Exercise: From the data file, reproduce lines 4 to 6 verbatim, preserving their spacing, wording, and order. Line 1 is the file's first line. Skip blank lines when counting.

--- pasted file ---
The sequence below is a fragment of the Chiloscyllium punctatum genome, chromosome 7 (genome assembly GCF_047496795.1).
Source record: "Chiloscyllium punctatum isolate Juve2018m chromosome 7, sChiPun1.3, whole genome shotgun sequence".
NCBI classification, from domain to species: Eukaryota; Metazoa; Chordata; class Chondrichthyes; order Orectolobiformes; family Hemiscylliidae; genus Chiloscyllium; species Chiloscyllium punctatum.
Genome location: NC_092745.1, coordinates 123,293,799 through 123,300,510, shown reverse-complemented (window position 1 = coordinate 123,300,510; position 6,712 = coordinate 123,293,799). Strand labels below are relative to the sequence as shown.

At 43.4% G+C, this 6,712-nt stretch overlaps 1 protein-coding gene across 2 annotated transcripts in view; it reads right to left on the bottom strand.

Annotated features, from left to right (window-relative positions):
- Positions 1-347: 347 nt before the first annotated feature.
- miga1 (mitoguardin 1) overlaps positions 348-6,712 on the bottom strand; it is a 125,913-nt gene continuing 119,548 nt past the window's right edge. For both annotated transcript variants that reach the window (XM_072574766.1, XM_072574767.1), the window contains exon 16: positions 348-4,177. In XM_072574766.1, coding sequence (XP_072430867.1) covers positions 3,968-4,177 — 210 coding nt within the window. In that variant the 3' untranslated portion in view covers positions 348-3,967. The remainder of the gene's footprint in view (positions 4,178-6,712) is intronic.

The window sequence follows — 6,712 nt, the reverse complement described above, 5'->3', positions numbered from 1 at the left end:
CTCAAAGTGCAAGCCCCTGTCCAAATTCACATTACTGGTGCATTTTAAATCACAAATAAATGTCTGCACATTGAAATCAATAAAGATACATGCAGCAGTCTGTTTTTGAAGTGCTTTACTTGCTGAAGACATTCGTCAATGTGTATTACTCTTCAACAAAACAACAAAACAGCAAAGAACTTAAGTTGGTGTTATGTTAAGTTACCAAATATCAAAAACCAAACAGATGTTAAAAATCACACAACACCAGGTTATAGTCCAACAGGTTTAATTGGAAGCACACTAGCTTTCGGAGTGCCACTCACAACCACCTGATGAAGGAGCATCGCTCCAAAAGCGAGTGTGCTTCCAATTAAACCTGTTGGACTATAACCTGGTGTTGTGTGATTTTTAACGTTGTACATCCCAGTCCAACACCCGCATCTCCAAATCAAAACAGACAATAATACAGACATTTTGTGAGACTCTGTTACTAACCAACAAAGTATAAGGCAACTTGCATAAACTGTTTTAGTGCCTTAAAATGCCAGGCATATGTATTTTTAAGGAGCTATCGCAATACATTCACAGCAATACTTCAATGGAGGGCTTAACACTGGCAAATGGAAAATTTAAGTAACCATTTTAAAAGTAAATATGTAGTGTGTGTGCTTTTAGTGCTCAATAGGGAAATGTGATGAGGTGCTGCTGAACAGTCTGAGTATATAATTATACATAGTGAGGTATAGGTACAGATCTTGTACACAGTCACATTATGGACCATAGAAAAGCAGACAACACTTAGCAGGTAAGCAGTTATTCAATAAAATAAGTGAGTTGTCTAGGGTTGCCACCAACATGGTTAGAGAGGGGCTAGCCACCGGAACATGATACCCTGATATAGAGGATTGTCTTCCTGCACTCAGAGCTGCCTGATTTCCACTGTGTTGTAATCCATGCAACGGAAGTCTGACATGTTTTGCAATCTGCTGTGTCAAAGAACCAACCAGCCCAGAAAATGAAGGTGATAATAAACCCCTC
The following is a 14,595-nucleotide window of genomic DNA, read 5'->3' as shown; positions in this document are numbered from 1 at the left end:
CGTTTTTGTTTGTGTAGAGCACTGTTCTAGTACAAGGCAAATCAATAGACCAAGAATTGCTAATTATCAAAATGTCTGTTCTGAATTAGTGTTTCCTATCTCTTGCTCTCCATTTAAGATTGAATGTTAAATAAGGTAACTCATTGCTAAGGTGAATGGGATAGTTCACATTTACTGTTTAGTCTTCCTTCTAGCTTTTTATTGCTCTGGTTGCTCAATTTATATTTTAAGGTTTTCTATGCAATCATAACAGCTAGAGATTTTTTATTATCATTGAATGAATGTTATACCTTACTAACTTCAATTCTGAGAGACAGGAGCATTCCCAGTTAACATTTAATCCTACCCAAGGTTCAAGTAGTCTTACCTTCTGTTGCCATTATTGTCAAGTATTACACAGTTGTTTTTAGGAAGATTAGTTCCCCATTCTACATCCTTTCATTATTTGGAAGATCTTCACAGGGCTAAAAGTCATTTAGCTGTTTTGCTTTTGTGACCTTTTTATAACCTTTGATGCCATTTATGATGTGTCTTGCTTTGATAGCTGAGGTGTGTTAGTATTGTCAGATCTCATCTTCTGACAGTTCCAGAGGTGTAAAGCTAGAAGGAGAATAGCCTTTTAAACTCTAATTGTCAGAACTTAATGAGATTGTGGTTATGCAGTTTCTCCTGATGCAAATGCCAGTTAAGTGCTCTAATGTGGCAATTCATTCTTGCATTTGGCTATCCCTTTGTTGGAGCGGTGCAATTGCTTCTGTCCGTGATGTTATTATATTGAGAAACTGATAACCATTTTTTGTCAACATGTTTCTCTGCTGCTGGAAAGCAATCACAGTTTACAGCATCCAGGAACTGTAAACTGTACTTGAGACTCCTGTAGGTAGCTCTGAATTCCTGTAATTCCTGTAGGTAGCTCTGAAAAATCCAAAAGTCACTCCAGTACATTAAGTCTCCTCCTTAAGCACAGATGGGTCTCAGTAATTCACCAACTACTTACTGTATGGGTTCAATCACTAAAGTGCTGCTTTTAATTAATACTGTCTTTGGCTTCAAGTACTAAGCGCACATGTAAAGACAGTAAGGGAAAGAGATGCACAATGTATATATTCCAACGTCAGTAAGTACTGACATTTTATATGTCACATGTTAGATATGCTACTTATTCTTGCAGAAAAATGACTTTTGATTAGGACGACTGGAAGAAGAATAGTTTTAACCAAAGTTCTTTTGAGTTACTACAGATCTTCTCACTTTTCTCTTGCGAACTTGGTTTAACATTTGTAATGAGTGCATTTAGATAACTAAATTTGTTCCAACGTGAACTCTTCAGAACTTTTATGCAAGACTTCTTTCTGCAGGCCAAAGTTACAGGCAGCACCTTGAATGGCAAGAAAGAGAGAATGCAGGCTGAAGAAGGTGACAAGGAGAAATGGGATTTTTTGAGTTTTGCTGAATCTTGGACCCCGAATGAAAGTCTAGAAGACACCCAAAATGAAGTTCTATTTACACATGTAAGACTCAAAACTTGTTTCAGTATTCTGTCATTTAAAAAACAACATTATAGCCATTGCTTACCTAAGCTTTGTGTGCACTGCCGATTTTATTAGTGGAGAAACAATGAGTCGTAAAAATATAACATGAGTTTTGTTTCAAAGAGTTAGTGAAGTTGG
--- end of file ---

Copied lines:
Genome location: NC_092745.1, coordinates 123,293,799 through 123,300,510, shown reverse-complemented (window position 1 = coordinate 123,300,510; position 6,712 = coordinate 123,293,799). Strand labels below are relative to the sequence as shown.

At 43.4% G+C, this 6,712-nt stretch overlaps 1 protein-coding gene across 2 annotated transcripts in view; it reads right to left on the bottom strand.

Annotated features, from left to right (window-relative positions):